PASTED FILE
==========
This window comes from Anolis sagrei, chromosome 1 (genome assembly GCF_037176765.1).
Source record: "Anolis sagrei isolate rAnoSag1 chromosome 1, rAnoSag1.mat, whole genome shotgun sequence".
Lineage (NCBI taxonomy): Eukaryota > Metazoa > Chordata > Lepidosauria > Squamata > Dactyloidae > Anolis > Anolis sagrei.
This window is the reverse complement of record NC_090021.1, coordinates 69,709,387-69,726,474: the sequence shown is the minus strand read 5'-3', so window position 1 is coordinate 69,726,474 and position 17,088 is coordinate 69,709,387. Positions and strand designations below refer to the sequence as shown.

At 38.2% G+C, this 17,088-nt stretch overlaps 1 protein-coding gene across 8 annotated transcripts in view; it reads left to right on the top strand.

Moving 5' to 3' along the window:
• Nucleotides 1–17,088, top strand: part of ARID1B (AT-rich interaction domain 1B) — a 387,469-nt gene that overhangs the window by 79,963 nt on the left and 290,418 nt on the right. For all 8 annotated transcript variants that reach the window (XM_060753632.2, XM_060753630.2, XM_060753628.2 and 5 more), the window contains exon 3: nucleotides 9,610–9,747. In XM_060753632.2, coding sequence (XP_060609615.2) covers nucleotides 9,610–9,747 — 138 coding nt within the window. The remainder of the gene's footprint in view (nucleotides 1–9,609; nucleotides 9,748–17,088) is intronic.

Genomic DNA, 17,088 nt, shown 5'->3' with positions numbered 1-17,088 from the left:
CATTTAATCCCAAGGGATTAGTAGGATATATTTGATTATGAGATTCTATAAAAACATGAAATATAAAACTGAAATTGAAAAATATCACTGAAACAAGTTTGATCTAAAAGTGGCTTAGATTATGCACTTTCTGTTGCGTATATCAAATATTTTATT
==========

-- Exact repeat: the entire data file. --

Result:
This window comes from Anolis sagrei, chromosome 1 (genome assembly GCF_037176765.1).
Source record: "Anolis sagrei isolate rAnoSag1 chromosome 1, rAnoSag1.mat, whole genome shotgun sequence".
Lineage (NCBI taxonomy): Eukaryota > Metazoa > Chordata > Lepidosauria > Squamata > Dactyloidae > Anolis > Anolis sagrei.
This window is the reverse complement of record NC_090021.1, coordinates 69,709,387-69,726,474: the sequence shown is the minus strand read 5'-3', so window position 1 is coordinate 69,726,474 and position 17,088 is coordinate 69,709,387. Positions and strand designations below refer to the sequence as shown.

At 38.2% G+C, this 17,088-nt stretch overlaps 1 protein-coding gene across 8 annotated transcripts in view; it reads left to right on the top strand.

Moving 5' to 3' along the window:
• Nucleotides 1–17,088, top strand: part of ARID1B (AT-rich interaction domain 1B) — a 387,469-nt gene that overhangs the window by 79,963 nt on the left and 290,418 nt on the right. For all 8 annotated transcript variants that reach the window (XM_060753632.2, XM_060753630.2, XM_060753628.2 and 5 more), the window contains exon 3: nucleotides 9,610–9,747. In XM_060753632.2, coding sequence (XP_060609615.2) covers nucleotides 9,610–9,747 — 138 coding nt within the window. The remainder of the gene's footprint in view (nucleotides 1–9,609; nucleotides 9,748–17,088) is intronic.

Genomic DNA, 17,088 nt, shown 5'->3' with positions numbered 1-17,088 from the left:
CATTTAATCCCAAGGGATTAGTAGGATATATTTGATTATGAGATTCTATAAAAACATGAAATATAAAACTGAAATTGAAAAATATCACTGAAACAAGTTTGATCTAAAAGTGGCTTAGATTATGCACTTTCTGTTGCGTATATCAAATATTTTATT